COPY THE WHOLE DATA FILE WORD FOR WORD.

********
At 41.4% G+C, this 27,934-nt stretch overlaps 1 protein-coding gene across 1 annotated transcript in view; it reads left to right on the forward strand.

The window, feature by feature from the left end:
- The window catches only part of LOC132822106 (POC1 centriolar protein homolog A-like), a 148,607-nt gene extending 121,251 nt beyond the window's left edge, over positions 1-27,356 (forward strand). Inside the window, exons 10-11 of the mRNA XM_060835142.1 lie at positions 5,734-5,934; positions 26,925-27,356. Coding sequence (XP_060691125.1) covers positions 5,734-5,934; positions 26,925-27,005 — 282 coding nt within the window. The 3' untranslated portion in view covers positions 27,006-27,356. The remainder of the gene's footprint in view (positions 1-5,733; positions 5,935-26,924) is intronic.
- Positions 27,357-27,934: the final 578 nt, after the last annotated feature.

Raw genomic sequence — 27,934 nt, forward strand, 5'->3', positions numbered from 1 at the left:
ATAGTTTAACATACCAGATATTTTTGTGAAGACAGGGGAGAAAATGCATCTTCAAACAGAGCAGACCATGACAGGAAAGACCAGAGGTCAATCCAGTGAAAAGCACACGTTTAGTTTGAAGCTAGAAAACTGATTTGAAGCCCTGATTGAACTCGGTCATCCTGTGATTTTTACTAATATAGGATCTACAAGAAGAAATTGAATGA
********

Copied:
At 41.4% G+C, this 27,934-nt stretch overlaps 1 protein-coding gene across 1 annotated transcript in view; it reads left to right on the forward strand.

The window, feature by feature from the left end:
- The window catches only part of LOC132822106 (POC1 centriolar protein homolog A-like), a 148,607-nt gene extending 121,251 nt beyond the window's left edge, over positions 1-27,356 (forward strand). Inside the window, exons 10-11 of the mRNA XM_060835142.1 lie at positions 5,734-5,934; positions 26,925-27,356. Coding sequence (XP_060691125.1) covers positions 5,734-5,934; positions 26,925-27,005 — 282 coding nt within the window. The 3' untranslated portion in view covers positions 27,006-27,356. The remainder of the gene's footprint in view (positions 1-5,733; positions 5,935-26,924) is intronic.
- Positions 27,357-27,934: the final 578 nt, after the last annotated feature.

Raw genomic sequence — 27,934 nt, forward strand, 5'->3', positions numbered from 1 at the left:
ATAGTTTAACATACCAGATATTTTTGTGAAGACAGGGGAGAAAATGCATCTTCAAACAGAGCAGACCATGACAGGAAAGACCAGAGGTCAATCCAGTGAAAAGCACACGTTTAGTTTGAAGCTAGAAAACTGATTTGAAGCCCTGATTGAACTCGGTCATCCTGTGATTTTTACTAATATAGGATCTACAAGAAGAAATTGAATGA